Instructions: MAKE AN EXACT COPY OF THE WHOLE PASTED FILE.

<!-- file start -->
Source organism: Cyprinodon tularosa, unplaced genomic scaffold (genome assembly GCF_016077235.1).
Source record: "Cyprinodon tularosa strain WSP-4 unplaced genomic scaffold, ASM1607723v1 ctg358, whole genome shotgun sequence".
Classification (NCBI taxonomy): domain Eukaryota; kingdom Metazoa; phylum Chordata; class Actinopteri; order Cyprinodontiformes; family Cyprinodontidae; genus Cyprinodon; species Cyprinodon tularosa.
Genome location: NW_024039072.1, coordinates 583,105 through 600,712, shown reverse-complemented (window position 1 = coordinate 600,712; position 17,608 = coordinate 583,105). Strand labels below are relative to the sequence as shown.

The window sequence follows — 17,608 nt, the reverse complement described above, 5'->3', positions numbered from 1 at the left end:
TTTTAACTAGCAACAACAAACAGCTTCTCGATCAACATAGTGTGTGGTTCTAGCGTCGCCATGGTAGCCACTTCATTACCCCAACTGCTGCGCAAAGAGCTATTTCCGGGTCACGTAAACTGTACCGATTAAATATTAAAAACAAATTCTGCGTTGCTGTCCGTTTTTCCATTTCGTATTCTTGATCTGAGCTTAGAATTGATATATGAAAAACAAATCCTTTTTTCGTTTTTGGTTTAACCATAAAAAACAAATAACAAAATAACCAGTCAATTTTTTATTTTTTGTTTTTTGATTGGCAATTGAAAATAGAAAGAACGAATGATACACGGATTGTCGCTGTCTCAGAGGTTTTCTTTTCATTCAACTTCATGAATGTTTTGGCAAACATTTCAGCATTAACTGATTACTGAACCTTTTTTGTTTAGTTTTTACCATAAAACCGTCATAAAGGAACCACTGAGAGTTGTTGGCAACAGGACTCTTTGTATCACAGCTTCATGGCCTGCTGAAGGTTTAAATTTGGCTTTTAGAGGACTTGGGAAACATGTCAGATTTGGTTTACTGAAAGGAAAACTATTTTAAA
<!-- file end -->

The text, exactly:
Source organism: Cyprinodon tularosa, unplaced genomic scaffold (genome assembly GCF_016077235.1).
Source record: "Cyprinodon tularosa strain WSP-4 unplaced genomic scaffold, ASM1607723v1 ctg358, whole genome shotgun sequence".
Classification (NCBI taxonomy): domain Eukaryota; kingdom Metazoa; phylum Chordata; class Actinopteri; order Cyprinodontiformes; family Cyprinodontidae; genus Cyprinodon; species Cyprinodon tularosa.
Genome location: NW_024039072.1, coordinates 583,105 through 600,712, shown reverse-complemented (window position 1 = coordinate 600,712; position 17,608 = coordinate 583,105). Strand labels below are relative to the sequence as shown.

The window sequence follows — 17,608 nt, the reverse complement described above, 5'->3', positions numbered from 1 at the left end:
TTTTAACTAGCAACAACAAACAGCTTCTCGATCAACATAGTGTGTGGTTCTAGCGTCGCCATGGTAGCCACTTCATTACCCCAACTGCTGCGCAAAGAGCTATTTCCGGGTCACGTAAACTGTACCGATTAAATATTAAAAACAAATTCTGCGTTGCTGTCCGTTTTTCCATTTCGTATTCTTGATCTGAGCTTAGAATTGATATATGAAAAACAAATCCTTTTTTCGTTTTTGGTTTAACCATAAAAAACAAATAACAAAATAACCAGTCAATTTTTTATTTTTTGTTTTTTGATTGGCAATTGAAAATAGAAAGAACGAATGATACACGGATTGTCGCTGTCTCAGAGGTTTTCTTTTCATTCAACTTCATGAATGTTTTGGCAAACATTTCAGCATTAACTGATTACTGAACCTTTTTTGTTTAGTTTTTACCATAAAACCGTCATAAAGGAACCACTGAGAGTTGTTGGCAACAGGACTCTTTGTATCACAGCTTCATGGCCTGCTGAAGGTTTAAATTTGGCTTTTAGAGGACTTGGGAAACATGTCAGATTTGGTTTACTGAAAGGAAAACTATTTTAAA